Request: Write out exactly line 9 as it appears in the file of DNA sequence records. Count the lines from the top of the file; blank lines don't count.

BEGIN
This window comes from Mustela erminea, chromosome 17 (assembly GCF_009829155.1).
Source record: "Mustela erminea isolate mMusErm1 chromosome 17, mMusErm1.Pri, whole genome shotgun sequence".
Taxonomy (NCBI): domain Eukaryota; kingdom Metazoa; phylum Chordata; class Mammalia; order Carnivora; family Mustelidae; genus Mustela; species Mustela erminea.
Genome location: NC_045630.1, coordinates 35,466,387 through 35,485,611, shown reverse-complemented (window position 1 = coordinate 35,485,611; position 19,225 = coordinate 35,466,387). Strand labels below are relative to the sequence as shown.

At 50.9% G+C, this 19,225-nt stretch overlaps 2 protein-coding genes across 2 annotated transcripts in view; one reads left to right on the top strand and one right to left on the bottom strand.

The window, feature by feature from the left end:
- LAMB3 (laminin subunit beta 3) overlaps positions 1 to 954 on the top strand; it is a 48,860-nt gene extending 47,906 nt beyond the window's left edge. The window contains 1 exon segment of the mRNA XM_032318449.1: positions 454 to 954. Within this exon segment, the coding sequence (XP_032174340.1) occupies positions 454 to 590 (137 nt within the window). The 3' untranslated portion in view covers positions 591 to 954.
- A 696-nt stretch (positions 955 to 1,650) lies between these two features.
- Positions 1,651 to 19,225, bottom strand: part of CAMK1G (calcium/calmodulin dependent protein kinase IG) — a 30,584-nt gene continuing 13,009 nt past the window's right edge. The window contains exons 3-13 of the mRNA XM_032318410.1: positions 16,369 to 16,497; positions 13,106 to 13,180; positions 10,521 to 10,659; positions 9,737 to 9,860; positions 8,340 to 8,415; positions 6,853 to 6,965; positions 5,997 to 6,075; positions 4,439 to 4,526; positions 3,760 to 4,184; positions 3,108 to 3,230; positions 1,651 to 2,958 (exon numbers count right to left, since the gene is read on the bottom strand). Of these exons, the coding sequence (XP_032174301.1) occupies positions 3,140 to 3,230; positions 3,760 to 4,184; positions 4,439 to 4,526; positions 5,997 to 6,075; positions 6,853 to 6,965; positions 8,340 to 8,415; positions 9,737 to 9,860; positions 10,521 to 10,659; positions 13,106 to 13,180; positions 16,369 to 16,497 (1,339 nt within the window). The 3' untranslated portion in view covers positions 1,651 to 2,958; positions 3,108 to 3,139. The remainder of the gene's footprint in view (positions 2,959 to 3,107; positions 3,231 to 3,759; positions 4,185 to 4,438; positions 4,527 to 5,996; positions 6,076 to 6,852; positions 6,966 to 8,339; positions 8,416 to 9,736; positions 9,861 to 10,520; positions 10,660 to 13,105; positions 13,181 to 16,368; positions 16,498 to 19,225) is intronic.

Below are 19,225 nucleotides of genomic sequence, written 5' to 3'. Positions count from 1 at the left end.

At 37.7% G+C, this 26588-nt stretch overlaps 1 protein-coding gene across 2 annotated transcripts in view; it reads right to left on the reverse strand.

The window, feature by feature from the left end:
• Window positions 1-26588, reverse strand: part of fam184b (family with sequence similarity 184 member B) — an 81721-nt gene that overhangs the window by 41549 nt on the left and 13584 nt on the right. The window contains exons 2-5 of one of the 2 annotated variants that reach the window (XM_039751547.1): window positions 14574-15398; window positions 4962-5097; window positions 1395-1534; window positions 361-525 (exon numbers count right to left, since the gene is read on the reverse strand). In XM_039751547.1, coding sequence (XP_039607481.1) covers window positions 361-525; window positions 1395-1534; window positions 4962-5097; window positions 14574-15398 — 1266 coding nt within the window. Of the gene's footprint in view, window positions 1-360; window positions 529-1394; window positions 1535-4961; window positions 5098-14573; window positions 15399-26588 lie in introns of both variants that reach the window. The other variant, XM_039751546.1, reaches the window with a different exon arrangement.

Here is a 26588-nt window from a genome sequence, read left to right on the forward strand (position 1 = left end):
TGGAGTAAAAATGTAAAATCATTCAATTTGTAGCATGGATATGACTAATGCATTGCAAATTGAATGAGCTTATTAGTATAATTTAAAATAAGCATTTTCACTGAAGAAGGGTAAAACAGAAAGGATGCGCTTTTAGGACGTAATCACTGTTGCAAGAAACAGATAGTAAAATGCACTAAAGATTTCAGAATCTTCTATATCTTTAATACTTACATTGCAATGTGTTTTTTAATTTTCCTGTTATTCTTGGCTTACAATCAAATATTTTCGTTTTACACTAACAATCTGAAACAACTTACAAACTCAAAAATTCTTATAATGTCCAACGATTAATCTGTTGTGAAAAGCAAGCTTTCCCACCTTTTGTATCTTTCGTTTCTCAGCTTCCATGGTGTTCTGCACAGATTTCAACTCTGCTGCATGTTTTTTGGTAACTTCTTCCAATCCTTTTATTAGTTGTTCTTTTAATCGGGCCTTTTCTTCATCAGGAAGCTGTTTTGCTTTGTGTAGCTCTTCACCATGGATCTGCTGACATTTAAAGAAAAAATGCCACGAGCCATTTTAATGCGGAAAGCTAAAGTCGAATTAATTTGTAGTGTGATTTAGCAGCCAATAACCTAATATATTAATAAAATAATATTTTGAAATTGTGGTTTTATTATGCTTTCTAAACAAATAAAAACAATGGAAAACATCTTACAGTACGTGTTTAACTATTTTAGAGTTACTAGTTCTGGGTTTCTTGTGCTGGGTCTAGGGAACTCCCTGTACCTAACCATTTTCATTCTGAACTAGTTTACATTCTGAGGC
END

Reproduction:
- Positions 1,651 to 19,225, bottom strand: part of CAMK1G (calcium/calmodulin dependent protein kinase IG) — a 30,584-nt gene continuing 13,009 nt past the window's right edge. The window contains exons 3-13 of the mRNA XM_032318410.1: positions 16,369 to 16,497; positions 13,106 to 13,180; positions 10,521 to 10,659; positions 9,737 to 9,860; positions 8,340 to 8,415; positions 6,853 to 6,965; positions 5,997 to 6,075; positions 4,439 to 4,526; positions 3,760 to 4,184; positions 3,108 to 3,230; positions 1,651 to 2,958 (exon numbers count right to left, since the gene is read on the bottom strand). Of these exons, the coding sequence (XP_032174301.1) occupies positions 3,140 to 3,230; positions 3,760 to 4,184; positions 4,439 to 4,526; positions 5,997 to 6,075; positions 6,853 to 6,965; positions 8,340 to 8,415; positions 9,737 to 9,860; positions 10,521 to 10,659; positions 13,106 to 13,180; positions 16,369 to 16,497 (1,339 nt within the window). The 3' untranslated portion in view covers positions 1,651 to 2,958; positions 3,108 to 3,139. The remainder of the gene's footprint in view (positions 2,959 to 3,107; positions 3,231 to 3,759; positions 4,185 to 4,438; positions 4,527 to 5,996; positions 6,076 to 6,852; positions 6,966 to 8,339; positions 8,416 to 9,736; positions 9,861 to 10,520; positions 10,660 to 13,105; positions 13,181 to 16,368; positions 16,498 to 19,225) is intronic.